We've also listened to and read a number of Barack Obama's speeches. He is, as MJ says, a powerful speaker. However, we agree with a point made by Peggy Noonan a few weeks ago (WSJ subscription required). Barack Obama is an intelligent, articulate speaker. His ability to work a crowd and speak extemporaneously is awesome. We've done a bit of the latter and appreciate his ability all the more for it.
But we distinguish between the power of a speaker and the lasting effect and power of their words. Obama's speeches and rhetoric lose their power when read from the page. They are insipid and narcissistic. "We are the ones we've been waiting for." The culmination of human history.
With all due respect to our friend MJ--and really, we can't blame him, because he's only parroting the line of the liberal intelligentsia--suggesting that Obama rivals Lincoln, belies either a complete ignorance of Lincoln's speeches or a blind obsession for Barack Obama. His last speech was good, and it may save his candidacy from its association with Wright, but we're familiar with Lincoln's speeches and writing, and Barack Obama is no Abraham Lincoln.
We cite, but two examples from his recent speech:
In his speech, Barack Obama used his grandmother to communicate the depth of his association with Wright, "I can no more disown him than I can my white grandmother." Why not? He goes on:
[she was] a woman who helped raise me, a woman who sacrificed again and again for me, a woman who loves me as much as she loves anything in this world, but a woman who once confessed her fear of black men who passed by her on the street, and who on more than one occasion has uttered racial or ethnic stereotypes that made me cringe.Did he really need to out his grandmother as a racist? Does he really believe or expect any of the rest of us to believe that his grandmother's private utterances are on par with the repeated and public racist statements of his chosen pastor?
This, folks, is moral equivalence. And it doesn't explain or excuse Wright's statements. Wright didn't privately mention his racist prejudices to Obama, he peddled them in church week after week and then packaged them in a series of DVDs and sold them to the general public.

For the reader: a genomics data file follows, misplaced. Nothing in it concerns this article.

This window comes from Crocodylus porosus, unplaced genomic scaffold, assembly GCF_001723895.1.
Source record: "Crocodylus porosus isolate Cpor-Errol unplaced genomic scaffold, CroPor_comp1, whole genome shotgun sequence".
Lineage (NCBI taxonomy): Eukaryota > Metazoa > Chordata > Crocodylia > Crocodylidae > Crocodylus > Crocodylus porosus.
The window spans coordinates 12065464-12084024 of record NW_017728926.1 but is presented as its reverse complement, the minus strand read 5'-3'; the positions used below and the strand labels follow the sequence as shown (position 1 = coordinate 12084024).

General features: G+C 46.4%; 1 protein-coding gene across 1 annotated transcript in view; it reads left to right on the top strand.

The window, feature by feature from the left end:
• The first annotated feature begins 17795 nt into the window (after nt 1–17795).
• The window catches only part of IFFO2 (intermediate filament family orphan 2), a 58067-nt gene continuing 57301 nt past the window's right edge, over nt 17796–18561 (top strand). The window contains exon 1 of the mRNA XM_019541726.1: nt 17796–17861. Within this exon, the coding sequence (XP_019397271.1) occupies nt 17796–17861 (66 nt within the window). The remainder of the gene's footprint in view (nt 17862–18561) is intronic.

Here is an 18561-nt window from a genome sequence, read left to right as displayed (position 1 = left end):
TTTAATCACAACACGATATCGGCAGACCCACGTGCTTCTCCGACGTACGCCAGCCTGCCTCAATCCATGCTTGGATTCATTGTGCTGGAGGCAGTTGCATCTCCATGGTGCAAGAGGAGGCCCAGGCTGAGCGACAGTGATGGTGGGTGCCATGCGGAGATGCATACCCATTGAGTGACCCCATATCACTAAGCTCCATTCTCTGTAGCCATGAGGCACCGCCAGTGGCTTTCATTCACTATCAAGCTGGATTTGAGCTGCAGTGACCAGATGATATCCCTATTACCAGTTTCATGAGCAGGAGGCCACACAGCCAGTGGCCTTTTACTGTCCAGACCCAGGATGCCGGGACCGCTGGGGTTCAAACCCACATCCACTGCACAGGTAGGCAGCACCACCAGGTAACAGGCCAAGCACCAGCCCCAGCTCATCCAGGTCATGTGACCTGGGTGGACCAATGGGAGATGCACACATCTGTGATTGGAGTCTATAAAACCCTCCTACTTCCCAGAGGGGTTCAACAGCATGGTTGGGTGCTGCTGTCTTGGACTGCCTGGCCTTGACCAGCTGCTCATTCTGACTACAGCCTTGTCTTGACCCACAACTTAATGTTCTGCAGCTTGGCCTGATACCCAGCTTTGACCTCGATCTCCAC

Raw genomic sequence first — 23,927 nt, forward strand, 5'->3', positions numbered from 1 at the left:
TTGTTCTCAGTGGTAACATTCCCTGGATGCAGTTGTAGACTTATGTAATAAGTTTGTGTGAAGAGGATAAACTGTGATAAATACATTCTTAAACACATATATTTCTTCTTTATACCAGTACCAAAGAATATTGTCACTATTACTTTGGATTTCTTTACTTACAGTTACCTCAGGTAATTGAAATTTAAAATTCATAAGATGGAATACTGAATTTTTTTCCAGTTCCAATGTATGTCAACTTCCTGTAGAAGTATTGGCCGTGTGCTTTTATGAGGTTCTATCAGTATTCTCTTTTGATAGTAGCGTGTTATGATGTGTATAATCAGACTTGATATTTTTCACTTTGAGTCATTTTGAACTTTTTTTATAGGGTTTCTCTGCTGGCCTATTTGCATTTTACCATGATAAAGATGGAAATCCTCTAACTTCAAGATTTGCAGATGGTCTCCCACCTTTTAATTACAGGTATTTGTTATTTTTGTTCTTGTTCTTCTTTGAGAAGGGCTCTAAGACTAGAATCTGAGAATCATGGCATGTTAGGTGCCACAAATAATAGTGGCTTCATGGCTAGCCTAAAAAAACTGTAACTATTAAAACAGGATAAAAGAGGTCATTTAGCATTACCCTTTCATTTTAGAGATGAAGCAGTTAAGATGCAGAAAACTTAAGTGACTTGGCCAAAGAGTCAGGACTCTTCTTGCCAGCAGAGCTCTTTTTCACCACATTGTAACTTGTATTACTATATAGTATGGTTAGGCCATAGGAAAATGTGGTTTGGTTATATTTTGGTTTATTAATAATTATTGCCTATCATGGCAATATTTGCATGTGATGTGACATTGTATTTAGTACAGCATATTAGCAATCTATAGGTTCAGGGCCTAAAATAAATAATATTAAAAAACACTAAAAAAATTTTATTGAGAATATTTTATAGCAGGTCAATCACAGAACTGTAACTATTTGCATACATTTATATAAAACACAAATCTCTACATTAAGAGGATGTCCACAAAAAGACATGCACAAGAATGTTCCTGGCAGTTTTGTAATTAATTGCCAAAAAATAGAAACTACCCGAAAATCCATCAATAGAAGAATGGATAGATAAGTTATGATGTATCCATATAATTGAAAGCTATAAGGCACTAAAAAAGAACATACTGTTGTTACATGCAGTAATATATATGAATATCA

In his speech, Obama said that he didn't think that racism was endemic in America (read: white people) but then, in a New York Times follow up to the comment about his grandmother, he said that she was "a typical white person." (emphasis added)
Nice racial stereotype, Barack.
This contradicts his speech-professed belief that white America is not racist.
What will it be, Barack? Are we all racists like Wright and your poor grandmother?
The second point also draws on Obama's poor comparison between his grandmother and Rev. Wright. Obama's does not address and again, gives tacit approval to, the racial double standard that exists in this country. It is a double standard characterized by the soft bigotry of low expectations:
For the men and women of Reverend Wright’s generation, the memories of humiliation and doubt and fear have not gone away; nor has the anger and the bitterness of those years. That anger may not get expressed in public, in front of white co-workers or white friends. But it does find voice in the barbershop or around the kitchen table. At times, that anger is exploited by politicians, to gin up votes along racial lines, or to make up for a politician’s own failings.He's right about one thing: Democratic politicians have always exploited black anger. And the liberal elites in this country permit a racial double standard that does African Americans no favors.
It wasn't just Wright and his generation applauding his conspiratorial racism, young African Americans cheered when he talked about the government's secret plans to use AIDS and crack cocaine to kill blacks. He is inculcating his racism and bigotry in yet another generation.
If we want to end the problem of racism in this country, we cannot continue to allow one standard for whites and another for blacks. We are a member of the NAACP. We don't agree with all of their policies, but we appreciate their historical fight for Civil Rights. If Barack Obama wanted to be a unifier, he would encourage, nay, demand, that the racial double standard end.
The biggest single problem disadvantaging not only blacks, but every ethnicity in this country, is the breakdown of the family. As Peggy Noonan mentioned in the same column:
That's the great divide in modern America, whether or not you had a functioning family.The division is not between white and black or haves and have-nots, it's between those with functioning families and those without. There are exceptions, but a dysfunctional family is very difficult to overcome. Every problem Obama mentioned in the latter part of his speech can be combatted and overcome by fortifying the American family.
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